Wednesday, December 18, 2013

WTF... Say?

There is nothing scarier than a mass of humanity. It is not a coincidence that all those classic horror films end with a mob. Some people try to argue that there is a potential for good in individuals, but when you get a group together at let all that “group-think” start, you are in for some major evil. Even if it usually presents itself as ignorance. (Which is still evil, we just somehow give ignorance more of a pass.)

For examples of this truth, you do not need to go back to 1930s Germany (or, if we are being honest, much of the world in the 1930s, with eugenics, Marxism and fascism running rampant all over). Just take a look at the internet.

People regularly support, prop-up, and further the cause of utter stupidity on the World Wide Web. Even in the act of declaring something stupid, we give that stupidity the only commodity that counts on the web: clicks. (OK, I do see the irony of this whole post now. You don’t need to highlight that fact.)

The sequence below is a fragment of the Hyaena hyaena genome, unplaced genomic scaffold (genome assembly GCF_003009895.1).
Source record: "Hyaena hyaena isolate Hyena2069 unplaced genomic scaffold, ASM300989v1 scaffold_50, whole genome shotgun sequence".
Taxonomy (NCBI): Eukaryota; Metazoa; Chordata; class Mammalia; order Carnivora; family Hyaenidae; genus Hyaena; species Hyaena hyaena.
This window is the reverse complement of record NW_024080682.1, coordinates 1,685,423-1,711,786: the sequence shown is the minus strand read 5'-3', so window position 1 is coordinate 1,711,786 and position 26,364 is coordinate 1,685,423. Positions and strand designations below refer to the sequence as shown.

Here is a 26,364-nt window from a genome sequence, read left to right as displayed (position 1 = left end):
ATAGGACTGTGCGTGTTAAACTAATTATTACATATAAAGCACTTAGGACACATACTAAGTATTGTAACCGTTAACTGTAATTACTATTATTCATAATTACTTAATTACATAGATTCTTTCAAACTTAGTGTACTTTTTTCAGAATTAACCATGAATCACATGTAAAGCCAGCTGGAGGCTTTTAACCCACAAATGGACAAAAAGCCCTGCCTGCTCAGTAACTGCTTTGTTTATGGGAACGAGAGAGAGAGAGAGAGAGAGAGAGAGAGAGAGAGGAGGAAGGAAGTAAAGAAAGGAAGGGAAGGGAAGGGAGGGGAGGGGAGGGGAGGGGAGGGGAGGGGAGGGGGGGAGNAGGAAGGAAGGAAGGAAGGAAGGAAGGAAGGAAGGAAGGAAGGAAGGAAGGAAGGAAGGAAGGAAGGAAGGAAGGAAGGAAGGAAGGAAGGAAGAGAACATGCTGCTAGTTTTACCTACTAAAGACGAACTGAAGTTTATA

Just look at two of the biggest internet memes of 2013: the “Harlem Shake” and “The Fox.” These memes are the very definition of stupidity. People readily recognize that fact. In the case of “The Fox” that was the whole driving force behind the song. It is a commentary of the stupidity of what is popular. And yet people can’t download it fast enough. Everybody who watched a “Harlem Shake” video, saw how pointless it was, and proceeded to fall all over themselves trying to top the stupidity.

Not since the early nineties when MTV made a show that made fun of its viewers’ stupidity—and that show went on to become the favorite of those same belittled viewers—has such stupidity been so well illustrated.

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